How This Book Is Organized

This book comes in 7 parts, consisting of 22 chapters and 3 appendixes. Throughout the book, we refer you to other parts of the book to make it easy for you to get a better appreciation and understanding of a certain subject, but each part and chapter stands on its own, so you can read them in any order you like.

Part I: In the Beginning

In this part, we look at sainthood in general, the process involved, and how it’s applied specifically to certain individuals. We also examine the very first to be called saints — the apostles and disciples whom Jesus chose to start and to preach in his church.

The Catholic Church has the most saints because it’s the oldest religion venerating the saints and is one of the few faith traditions to have an elaborate system to publicly declare someone a saint. This part looks at that procedure, which has been streamlined by recent popes.

Part II: Put to the Test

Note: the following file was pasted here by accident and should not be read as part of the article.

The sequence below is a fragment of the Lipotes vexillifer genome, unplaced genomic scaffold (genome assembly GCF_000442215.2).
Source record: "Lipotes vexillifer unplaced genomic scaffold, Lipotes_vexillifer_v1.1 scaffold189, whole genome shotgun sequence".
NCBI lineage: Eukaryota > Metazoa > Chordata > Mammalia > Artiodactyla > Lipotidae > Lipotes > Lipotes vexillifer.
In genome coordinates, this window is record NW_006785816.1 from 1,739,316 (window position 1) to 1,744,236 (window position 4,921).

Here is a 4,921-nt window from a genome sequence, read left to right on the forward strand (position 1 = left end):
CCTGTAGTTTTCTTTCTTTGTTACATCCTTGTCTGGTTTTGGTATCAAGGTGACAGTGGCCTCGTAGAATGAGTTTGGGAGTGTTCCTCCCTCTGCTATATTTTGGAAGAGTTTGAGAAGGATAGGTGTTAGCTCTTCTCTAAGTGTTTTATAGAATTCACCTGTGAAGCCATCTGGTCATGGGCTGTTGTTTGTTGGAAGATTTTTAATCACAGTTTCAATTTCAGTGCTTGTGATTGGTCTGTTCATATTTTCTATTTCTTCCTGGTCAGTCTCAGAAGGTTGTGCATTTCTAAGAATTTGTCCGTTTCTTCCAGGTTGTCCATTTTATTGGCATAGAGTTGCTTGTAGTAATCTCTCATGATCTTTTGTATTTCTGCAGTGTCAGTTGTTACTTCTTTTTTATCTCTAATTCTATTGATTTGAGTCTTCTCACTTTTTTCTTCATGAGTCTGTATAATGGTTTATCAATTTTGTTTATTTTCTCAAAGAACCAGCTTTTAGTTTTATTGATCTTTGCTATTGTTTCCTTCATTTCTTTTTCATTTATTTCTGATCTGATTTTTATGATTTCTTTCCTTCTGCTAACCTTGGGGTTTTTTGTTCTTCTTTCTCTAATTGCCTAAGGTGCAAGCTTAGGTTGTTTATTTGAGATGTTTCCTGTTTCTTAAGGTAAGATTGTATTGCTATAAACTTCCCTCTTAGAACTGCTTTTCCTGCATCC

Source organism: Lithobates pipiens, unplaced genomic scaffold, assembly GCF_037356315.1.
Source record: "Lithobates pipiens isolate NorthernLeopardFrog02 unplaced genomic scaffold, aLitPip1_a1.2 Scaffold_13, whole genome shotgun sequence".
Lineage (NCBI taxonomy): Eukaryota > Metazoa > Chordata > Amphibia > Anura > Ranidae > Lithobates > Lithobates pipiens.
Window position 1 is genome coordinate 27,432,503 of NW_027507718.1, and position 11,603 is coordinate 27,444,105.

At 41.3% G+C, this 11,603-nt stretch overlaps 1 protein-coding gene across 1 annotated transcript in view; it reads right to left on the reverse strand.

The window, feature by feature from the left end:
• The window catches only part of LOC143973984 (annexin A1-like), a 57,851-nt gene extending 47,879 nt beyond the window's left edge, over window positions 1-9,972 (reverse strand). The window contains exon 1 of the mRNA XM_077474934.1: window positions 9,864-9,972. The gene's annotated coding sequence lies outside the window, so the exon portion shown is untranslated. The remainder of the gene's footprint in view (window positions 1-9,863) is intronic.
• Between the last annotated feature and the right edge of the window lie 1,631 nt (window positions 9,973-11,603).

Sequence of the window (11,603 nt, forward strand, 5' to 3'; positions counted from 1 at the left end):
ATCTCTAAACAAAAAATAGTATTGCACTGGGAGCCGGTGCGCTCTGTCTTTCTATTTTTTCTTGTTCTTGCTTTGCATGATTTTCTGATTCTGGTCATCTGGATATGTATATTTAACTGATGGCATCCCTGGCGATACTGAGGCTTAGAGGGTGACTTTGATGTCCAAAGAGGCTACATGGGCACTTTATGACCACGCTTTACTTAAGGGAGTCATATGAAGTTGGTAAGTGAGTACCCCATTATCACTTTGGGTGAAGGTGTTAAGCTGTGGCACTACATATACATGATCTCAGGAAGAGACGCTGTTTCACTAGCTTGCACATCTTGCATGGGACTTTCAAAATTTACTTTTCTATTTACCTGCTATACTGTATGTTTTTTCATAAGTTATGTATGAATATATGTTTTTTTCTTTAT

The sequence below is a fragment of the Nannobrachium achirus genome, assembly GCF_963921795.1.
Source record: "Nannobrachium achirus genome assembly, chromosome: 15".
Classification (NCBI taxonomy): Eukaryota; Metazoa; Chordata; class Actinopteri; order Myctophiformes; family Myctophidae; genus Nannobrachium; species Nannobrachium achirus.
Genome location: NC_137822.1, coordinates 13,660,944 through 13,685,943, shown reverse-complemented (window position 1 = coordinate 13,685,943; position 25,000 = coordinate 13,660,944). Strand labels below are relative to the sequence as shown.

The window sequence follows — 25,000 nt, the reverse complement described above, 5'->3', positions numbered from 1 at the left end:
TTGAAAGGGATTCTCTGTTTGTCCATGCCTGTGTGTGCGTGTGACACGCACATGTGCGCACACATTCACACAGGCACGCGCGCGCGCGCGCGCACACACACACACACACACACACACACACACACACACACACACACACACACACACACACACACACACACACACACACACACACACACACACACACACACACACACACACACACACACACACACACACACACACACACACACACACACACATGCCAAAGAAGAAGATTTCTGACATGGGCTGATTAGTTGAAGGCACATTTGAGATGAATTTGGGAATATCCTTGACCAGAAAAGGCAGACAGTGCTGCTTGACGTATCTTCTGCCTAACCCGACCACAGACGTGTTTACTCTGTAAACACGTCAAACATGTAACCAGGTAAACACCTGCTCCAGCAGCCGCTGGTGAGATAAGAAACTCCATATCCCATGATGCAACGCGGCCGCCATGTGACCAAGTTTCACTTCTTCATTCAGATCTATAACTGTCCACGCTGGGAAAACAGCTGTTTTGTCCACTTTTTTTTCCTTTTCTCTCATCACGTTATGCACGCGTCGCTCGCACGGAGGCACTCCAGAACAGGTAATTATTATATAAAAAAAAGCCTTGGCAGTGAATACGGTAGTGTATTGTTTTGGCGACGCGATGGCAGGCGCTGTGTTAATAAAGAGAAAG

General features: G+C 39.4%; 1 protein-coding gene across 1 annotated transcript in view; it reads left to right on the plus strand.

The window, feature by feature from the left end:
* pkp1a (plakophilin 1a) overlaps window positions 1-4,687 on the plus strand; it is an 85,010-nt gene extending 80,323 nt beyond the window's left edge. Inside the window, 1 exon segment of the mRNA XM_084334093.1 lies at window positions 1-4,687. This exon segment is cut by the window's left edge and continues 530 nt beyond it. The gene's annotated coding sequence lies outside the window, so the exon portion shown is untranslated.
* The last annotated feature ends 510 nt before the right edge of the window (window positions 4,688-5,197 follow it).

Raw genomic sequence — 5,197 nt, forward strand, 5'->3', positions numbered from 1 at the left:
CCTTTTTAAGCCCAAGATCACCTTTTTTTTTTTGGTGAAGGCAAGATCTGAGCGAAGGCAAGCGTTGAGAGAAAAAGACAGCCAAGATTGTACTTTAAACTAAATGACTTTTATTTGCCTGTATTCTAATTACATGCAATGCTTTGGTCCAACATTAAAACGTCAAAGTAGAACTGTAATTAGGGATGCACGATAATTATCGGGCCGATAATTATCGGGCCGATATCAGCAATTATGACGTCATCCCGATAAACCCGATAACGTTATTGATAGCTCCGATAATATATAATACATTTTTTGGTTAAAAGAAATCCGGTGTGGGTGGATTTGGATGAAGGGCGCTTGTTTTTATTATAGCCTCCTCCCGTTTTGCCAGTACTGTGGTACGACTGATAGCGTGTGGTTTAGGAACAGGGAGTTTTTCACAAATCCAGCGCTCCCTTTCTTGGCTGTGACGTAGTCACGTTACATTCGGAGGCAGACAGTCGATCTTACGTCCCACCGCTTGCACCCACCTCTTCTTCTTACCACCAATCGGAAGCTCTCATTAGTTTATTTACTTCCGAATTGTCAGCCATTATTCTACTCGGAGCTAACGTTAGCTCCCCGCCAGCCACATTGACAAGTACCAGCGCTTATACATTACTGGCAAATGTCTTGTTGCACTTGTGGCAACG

Saints are holy men and women who more often than not had to endure many trials and tribulations. This part looks at those brave souls who overcame their own personal weaknesses and temptations and never gave up in their struggle for sanctity.

We also look at those who battled religious persecution and opposition, not to mention prejudice and discrimination, because of their faith, as well as those who had to contend with the natural desire to marry and have children but who, for a higher love of God, embraced a celibate life of virginity and service to the Church. Finally, we look at those exceptional and rare saints who overcame even the ravages of time and whose dead bodies remain incorrupt (undecayed).

Part III: Living the Faith